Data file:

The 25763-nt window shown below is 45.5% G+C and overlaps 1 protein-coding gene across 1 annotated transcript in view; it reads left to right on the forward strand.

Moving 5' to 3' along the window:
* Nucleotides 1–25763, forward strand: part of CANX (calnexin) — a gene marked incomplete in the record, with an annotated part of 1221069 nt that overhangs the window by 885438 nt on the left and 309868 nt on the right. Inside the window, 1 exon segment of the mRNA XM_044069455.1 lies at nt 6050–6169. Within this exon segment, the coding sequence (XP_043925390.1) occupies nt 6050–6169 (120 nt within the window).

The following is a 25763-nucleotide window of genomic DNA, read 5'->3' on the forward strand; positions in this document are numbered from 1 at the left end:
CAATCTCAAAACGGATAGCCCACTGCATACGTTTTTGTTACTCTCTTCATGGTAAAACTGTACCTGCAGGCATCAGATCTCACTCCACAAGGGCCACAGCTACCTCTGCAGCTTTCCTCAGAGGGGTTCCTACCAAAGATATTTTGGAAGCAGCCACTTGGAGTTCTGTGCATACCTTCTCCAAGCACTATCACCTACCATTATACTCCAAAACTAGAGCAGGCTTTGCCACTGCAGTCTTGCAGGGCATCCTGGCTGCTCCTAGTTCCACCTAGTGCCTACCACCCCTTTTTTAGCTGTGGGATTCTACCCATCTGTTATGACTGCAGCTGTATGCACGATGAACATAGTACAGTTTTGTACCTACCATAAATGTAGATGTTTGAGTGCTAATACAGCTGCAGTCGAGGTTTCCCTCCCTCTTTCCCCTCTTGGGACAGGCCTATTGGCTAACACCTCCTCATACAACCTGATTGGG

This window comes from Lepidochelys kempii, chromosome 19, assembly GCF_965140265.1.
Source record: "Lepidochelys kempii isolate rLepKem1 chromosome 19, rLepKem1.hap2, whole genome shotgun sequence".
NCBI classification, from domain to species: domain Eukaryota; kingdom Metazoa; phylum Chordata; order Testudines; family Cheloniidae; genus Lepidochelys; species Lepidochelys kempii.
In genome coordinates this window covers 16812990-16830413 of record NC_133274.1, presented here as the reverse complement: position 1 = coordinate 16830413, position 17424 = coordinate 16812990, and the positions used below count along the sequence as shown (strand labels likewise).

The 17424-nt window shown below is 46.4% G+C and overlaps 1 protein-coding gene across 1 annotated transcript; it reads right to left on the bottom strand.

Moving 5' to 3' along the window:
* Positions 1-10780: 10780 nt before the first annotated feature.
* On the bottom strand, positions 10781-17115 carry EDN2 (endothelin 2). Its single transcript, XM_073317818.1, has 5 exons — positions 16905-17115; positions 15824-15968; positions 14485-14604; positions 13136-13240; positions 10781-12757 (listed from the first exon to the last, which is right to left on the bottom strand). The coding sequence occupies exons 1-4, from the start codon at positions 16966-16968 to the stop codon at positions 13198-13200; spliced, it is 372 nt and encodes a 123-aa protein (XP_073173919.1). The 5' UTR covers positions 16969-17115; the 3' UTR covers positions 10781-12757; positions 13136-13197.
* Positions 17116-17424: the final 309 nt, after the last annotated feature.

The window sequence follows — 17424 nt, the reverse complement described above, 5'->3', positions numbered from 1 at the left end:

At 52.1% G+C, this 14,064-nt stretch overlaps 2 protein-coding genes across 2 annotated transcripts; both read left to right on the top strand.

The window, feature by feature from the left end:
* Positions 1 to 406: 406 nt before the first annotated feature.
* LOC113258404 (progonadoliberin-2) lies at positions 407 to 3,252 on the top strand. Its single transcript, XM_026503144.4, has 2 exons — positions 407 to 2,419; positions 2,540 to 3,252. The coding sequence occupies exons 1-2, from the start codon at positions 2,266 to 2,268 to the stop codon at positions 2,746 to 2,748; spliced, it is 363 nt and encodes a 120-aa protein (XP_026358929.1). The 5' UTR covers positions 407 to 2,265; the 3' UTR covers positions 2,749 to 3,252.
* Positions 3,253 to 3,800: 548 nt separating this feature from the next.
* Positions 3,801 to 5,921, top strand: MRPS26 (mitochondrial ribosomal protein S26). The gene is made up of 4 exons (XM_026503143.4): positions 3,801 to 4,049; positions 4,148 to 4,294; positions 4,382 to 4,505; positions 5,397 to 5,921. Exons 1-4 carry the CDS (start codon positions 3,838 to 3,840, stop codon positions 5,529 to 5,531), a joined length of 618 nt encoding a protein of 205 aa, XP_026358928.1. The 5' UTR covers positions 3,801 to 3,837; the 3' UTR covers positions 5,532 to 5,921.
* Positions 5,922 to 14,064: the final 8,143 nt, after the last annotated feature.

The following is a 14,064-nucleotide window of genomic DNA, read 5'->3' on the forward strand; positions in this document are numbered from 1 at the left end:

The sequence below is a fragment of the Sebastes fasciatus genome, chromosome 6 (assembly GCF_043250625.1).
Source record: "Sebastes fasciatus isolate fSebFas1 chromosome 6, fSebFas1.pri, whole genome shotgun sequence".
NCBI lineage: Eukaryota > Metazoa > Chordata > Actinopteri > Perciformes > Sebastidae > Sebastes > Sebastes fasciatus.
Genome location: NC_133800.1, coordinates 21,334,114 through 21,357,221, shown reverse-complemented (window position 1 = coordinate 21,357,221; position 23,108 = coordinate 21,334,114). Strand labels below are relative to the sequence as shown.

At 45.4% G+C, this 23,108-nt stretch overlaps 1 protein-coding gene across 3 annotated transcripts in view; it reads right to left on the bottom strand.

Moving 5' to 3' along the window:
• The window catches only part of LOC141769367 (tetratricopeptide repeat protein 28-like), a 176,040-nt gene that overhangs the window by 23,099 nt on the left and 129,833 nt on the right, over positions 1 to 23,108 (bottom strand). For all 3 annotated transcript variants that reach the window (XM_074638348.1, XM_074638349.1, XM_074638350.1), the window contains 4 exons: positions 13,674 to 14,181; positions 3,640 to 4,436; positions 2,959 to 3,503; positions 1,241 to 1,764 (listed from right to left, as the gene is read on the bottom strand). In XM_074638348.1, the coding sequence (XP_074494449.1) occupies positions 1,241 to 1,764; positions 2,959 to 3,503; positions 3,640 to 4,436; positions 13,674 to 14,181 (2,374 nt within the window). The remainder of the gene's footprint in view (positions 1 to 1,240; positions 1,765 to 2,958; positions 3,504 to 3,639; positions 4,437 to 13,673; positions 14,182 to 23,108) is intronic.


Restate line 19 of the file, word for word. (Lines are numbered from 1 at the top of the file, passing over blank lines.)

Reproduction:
* LOC113258404 (progonadoliberin-2) lies at positions 407 to 3,252 on the top strand. Its single transcript, XM_026503144.4, has 2 exons — positions 407 to 2,419; positions 2,540 to 3,252. The coding sequence occupies exons 1-2, from the start codon at positions 2,266 to 2,268 to the stop codon at positions 2,746 to 2,748; spliced, it is 363 nt and encodes a 120-aa protein (XP_026358929.1). The 5' UTR covers positions 407 to 2,265; the 3' UTR covers positions 2,749 to 3,252.